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Articles | | Appointments & Policymakers, Congress Watch, Foreign Policy, Homeland Security, Iran Nuclear Deal, Las Vegas Shooting, Middle East

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Andy McCarthy is a contributing Editor of National Review, Senior Fellow at National Review Institute, and former Assistant U.S. Attorney for the Southern District of New York:

FRANK GAFFNEY:

Welcome to Secure Freedom Radio, this is Frank Gaffney, your host and guide for what I think of as an intelligence briefing on the war for the free world. There is really practically no one whose intelligence I admire more, and whose ability to help the rest of us as a result of it understand what on earth is going on particularly in respect to the nexus between national security and the law then our first guest he is Andy McCarthy. A former federal prosecutor, these days he is a columnist with National Review online and with PJ Media and when he’s not doing that tirelessly, he is cranking out bestselling books including The Grand Jihad: How Islam and the Left Sabotage America. Andy McCarthy, welcome back it is so good for having you. Thanks for joining us.

ANDY MCCARTHY:

Frank, great to be with you.

FRANK GAFFNEY:

You had a terrific piece today, I believe at National Review, about the Iran decision now awaiting the President’s final determination. It involves certifying whether the Iranians are in compliance or not. Tell us a little bit about your thoughts as to how President Trump should come down on that decision and where we go from here.

ANDY MCCARTHY:

Well Frank, I think he should come down on where he should have come down in the first place. This is his third 90-day review, which is what the governing statute requires, every 90 days the President has to certify the deal and what that entails really comes down to two findings. One, that Iran is in compliance as you mentioned, and the other is that the deal is in the vital national security interests of the United States. I really don’t see how conceivably either of these two findings could ever have been made. Iran has never been in compliance and the U.N.’s International Atomic Energy Agency, which is responsible for monitoring this deal…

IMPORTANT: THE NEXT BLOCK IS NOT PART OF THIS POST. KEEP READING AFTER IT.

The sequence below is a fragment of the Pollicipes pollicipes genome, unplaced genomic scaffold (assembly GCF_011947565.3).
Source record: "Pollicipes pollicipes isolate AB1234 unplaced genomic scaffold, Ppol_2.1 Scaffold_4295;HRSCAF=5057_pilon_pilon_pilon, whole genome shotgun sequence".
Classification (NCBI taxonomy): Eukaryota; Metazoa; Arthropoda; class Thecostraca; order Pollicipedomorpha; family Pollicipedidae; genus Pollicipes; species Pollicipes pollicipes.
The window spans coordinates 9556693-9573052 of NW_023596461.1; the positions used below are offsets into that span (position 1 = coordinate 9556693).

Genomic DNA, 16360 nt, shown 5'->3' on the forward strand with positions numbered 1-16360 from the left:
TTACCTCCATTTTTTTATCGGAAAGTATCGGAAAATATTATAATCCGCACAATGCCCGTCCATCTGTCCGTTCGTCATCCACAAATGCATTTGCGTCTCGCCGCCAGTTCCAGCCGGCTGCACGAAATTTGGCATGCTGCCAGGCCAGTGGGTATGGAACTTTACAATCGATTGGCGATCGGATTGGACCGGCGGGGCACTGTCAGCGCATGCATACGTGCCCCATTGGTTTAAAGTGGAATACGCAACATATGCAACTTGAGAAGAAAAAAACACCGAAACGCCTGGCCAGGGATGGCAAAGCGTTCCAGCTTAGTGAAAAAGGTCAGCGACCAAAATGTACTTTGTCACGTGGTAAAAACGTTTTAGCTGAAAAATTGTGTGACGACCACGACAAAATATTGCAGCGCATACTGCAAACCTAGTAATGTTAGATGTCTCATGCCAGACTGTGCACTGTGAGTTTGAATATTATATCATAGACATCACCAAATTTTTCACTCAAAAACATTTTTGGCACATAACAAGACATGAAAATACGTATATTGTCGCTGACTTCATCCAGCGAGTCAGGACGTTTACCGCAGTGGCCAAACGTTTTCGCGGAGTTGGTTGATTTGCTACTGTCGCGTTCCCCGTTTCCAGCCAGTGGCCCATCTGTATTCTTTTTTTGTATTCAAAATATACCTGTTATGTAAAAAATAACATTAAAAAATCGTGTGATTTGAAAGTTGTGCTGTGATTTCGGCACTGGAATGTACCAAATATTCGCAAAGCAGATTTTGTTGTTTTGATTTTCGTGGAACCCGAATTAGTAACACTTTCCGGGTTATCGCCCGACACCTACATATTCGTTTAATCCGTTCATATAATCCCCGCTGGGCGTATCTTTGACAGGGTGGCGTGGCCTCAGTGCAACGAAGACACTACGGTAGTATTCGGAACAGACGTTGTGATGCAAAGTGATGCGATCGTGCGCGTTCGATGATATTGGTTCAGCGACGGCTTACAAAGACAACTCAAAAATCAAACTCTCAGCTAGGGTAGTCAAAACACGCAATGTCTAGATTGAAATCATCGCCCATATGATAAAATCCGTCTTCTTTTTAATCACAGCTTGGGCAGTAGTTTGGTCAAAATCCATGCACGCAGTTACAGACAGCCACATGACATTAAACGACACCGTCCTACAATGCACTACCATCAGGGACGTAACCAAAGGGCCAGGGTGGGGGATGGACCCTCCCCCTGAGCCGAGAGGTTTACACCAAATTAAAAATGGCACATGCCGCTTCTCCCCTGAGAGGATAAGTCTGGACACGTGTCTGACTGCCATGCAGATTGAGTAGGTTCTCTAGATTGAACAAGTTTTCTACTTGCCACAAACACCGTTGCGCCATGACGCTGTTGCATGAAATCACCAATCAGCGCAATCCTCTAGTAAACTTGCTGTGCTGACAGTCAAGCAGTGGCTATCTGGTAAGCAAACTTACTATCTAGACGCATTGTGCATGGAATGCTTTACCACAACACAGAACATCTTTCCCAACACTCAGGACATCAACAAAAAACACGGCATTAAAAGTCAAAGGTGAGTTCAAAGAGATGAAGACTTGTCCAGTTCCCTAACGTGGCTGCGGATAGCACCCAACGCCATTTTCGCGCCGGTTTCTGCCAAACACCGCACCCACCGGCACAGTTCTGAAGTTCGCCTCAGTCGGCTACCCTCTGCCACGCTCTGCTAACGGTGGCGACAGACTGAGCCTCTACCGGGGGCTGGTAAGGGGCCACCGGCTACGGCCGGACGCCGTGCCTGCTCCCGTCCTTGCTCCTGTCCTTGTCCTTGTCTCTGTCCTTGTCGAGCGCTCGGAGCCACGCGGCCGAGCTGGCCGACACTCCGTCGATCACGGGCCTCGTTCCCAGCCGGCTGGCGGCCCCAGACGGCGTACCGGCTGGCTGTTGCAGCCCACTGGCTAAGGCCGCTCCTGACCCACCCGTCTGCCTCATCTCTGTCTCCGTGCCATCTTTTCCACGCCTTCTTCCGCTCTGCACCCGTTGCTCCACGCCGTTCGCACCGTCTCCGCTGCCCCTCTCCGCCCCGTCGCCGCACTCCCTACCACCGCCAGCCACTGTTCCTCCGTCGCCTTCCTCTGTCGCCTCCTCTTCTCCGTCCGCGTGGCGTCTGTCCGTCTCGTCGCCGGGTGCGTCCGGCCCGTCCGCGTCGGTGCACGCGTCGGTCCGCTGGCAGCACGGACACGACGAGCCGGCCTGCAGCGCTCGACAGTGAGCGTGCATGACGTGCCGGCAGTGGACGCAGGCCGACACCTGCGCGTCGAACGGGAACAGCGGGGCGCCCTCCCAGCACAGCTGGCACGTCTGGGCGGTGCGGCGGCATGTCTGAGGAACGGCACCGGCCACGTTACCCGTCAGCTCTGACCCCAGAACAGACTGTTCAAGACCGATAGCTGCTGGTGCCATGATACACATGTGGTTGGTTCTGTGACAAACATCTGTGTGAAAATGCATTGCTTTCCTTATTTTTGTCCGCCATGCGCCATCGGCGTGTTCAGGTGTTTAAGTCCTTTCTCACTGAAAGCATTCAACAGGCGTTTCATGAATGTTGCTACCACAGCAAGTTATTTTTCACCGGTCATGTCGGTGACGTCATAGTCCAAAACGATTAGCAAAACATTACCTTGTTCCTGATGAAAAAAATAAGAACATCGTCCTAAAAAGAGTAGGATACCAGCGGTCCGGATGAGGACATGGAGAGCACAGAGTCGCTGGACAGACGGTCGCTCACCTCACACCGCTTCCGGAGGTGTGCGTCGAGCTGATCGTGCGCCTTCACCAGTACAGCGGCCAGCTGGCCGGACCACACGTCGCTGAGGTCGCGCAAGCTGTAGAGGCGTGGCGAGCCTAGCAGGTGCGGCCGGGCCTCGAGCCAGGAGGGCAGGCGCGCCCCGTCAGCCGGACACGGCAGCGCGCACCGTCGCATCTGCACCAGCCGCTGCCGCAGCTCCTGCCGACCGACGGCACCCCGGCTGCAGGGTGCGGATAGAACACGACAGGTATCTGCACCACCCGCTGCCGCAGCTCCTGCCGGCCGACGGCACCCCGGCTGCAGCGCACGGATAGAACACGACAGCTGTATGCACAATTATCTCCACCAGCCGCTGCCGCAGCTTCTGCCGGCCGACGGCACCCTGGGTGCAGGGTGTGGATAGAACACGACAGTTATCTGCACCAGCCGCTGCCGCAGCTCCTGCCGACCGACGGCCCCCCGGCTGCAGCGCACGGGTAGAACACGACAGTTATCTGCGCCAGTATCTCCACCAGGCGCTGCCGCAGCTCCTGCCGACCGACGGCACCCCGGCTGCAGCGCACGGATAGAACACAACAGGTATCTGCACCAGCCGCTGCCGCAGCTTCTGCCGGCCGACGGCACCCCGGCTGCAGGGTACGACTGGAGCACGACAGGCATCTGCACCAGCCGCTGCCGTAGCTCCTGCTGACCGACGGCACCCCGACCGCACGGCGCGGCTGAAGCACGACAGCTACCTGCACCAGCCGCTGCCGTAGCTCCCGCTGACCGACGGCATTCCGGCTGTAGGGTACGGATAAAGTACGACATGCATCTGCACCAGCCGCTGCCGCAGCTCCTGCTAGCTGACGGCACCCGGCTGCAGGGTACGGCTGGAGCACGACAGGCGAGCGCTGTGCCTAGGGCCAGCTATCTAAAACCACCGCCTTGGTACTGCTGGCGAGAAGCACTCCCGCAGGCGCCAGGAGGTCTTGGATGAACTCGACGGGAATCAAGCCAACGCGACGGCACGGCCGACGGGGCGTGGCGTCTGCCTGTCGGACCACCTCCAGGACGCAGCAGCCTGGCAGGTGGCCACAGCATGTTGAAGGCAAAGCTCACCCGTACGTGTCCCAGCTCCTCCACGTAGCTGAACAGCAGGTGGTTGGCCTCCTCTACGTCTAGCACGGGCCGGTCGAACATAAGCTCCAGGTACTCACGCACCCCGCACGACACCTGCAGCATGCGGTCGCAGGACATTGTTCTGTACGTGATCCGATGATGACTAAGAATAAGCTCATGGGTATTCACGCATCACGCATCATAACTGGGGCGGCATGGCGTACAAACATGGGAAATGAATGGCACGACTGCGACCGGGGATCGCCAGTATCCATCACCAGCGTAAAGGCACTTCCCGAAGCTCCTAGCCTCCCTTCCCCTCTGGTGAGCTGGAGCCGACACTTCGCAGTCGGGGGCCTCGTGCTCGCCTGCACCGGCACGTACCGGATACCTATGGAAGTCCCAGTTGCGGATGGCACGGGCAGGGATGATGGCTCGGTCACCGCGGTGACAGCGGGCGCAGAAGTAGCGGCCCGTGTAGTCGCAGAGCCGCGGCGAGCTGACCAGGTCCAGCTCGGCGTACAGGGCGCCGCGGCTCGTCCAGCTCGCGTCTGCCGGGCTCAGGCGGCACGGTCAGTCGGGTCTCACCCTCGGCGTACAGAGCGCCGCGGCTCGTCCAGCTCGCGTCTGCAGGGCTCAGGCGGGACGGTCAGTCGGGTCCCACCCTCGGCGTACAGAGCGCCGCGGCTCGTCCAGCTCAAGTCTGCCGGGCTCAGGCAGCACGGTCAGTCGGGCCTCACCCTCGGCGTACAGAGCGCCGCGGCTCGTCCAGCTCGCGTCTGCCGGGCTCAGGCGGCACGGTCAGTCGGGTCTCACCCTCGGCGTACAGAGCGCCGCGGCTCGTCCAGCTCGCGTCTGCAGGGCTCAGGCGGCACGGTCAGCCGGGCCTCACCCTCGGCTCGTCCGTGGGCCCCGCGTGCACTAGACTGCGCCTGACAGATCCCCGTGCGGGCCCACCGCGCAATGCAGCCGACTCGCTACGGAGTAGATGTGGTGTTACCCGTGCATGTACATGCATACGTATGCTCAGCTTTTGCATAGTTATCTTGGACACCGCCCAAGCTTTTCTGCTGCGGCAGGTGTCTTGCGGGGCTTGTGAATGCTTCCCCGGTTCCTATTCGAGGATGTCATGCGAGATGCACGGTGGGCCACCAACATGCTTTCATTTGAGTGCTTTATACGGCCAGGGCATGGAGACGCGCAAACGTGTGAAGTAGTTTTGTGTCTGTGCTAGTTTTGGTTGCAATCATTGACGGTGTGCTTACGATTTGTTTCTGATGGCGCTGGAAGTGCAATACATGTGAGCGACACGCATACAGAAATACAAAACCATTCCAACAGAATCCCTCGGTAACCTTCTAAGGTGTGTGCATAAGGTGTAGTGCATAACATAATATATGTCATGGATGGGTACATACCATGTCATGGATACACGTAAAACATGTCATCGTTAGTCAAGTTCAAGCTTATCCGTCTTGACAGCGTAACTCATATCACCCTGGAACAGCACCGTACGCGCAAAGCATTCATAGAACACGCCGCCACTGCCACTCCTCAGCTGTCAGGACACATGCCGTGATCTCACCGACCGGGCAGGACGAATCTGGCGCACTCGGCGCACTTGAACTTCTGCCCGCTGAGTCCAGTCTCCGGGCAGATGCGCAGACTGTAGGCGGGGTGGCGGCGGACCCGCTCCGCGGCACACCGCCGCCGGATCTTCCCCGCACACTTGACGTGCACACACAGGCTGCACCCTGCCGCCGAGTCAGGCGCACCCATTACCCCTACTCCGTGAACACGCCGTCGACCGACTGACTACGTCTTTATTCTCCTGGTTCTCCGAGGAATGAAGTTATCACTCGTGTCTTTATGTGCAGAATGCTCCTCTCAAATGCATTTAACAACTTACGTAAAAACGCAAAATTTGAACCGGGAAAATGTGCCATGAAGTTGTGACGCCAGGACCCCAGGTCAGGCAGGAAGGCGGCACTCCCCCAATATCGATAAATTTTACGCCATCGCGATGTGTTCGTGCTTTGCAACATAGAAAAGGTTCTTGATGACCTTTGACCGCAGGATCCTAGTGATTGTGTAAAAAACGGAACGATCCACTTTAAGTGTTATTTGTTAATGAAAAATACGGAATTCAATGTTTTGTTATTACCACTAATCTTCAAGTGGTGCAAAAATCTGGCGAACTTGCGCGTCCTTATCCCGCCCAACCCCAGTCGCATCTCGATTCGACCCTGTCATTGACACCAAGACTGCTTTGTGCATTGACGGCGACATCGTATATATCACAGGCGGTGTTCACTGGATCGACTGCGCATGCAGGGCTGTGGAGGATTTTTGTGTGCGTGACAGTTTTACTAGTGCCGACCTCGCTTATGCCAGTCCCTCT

FRANK GAFFNEY:

The most intrusive inspection regime of all time as I recall.

ANDY MCCARTHY:

Exactly! Except they can’t inspect in the places where if there is nuclear work going on, where it is happening. Namely the military sights, so Iran has never been in compliance, it’s never been possible to say they’re in compliance and the deal obviously isn’t in American national interests when you are basically funding America’s enemies in order to conduct anti-American activities.

FRANK GAFFNEY:

Yeah, and Andy the amazing thing is that he not only certified to each of those points, he certified to both of them twice. I gather he wasn’t very happy about having to do it. I’m told that the President’s options may still be limited to the point where he will not be given one that says, “Let’s walk away from the whole thing,” which is what you’ve recommended. John Bolton, who we will be talking with shortly, Fred Fleitz, I and other have all said this is really the way to go here. Why is that and what are the consequences of buying into what I think is kind of a bait and switch here that you certify they aren’t in compliance but you nonetheless stay in the treaty which I guess means effectively you are saying it is in our national interest.

ANDY MCCARTHY:

Frank, it’s strange, you know the day I was in school for Constitutional law, they actually taught you that the President ran the State Department and the National Security Council, not the other way around. So, when I hear people say the President hasn’t been given x-number of options, you know that the President was unhappy about having to make a certification that he found unsavory, I can only shake my head. He is the President, whatever options they give him which are unsatisfactory that he is not happy with maybe the answer to that is to get new advisors because he’s still the President. It’s not the National Security Council or the State Department ultimately that are making these certifications, it’s the President. So, he should do what he thinks is right and the only right thing to do here is to walk away. You know the geniuses at Foggy Bottom have decided that the way to fix this is to say it’s not in our interests but to preserve it and stay in it, but that supposedly is going to give us that position we need to improve it. You can’t improve this thing because as its written, even if Iran didn’t cheat, we don’t prevent them from getting a nuke, we delay them a little bit. So why you would want to preserve an arrangement like that is beyond me.

FRANK GAFFNEY:

And in a way the bigger problem Andy, is that in the process you are still legitimating this regime, which is fundamentally I think the conceit of this whole enterprise that you can do deals with them.

ANDY MCCARTHY: